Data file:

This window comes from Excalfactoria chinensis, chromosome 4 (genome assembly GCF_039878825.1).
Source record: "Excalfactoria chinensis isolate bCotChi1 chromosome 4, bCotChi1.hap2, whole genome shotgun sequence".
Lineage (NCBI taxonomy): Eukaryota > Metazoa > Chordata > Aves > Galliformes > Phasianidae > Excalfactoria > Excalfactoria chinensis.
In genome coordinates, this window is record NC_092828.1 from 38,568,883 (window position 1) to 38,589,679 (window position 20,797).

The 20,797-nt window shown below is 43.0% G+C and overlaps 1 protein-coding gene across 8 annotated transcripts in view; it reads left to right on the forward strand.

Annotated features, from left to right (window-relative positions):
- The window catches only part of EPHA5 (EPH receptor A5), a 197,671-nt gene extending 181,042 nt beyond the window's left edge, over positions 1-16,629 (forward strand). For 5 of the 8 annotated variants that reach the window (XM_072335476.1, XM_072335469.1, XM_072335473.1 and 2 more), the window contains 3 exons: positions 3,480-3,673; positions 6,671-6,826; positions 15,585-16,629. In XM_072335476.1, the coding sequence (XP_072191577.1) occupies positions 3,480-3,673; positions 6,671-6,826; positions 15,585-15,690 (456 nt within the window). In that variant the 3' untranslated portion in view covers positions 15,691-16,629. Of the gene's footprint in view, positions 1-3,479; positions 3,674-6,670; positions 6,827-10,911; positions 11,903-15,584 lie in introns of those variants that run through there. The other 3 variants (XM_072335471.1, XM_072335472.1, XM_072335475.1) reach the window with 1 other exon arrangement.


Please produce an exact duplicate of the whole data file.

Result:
This window comes from Excalfactoria chinensis, chromosome 4 (genome assembly GCF_039878825.1).
Source record: "Excalfactoria chinensis isolate bCotChi1 chromosome 4, bCotChi1.hap2, whole genome shotgun sequence".
Lineage (NCBI taxonomy): Eukaryota > Metazoa > Chordata > Aves > Galliformes > Phasianidae > Excalfactoria > Excalfactoria chinensis.
In genome coordinates, this window is record NC_092828.1 from 38,568,883 (window position 1) to 38,589,679 (window position 20,797).

The 20,797-nt window shown below is 43.0% G+C and overlaps 1 protein-coding gene across 8 annotated transcripts in view; it reads left to right on the forward strand.

Annotated features, from left to right (window-relative positions):
- The window catches only part of EPHA5 (EPH receptor A5), a 197,671-nt gene extending 181,042 nt beyond the window's left edge, over positions 1-16,629 (forward strand). For 5 of the 8 annotated variants that reach the window (XM_072335476.1, XM_072335469.1, XM_072335473.1 and 2 more), the window contains 3 exons: positions 3,480-3,673; positions 6,671-6,826; positions 15,585-16,629. In XM_072335476.1, the coding sequence (XP_072191577.1) occupies positions 3,480-3,673; positions 6,671-6,826; positions 15,585-15,690 (456 nt within the window). In that variant the 3' untranslated portion in view covers positions 15,691-16,629. Of the gene's footprint in view, positions 1-3,479; positions 3,674-6,670; positions 6,827-10,911; positions 11,903-15,584 lie in introns of those variants that run through there. The other 3 variants (XM_072335471.1, XM_072335472.1, XM_072335475.1) reach the window with 1 other exon arrangement.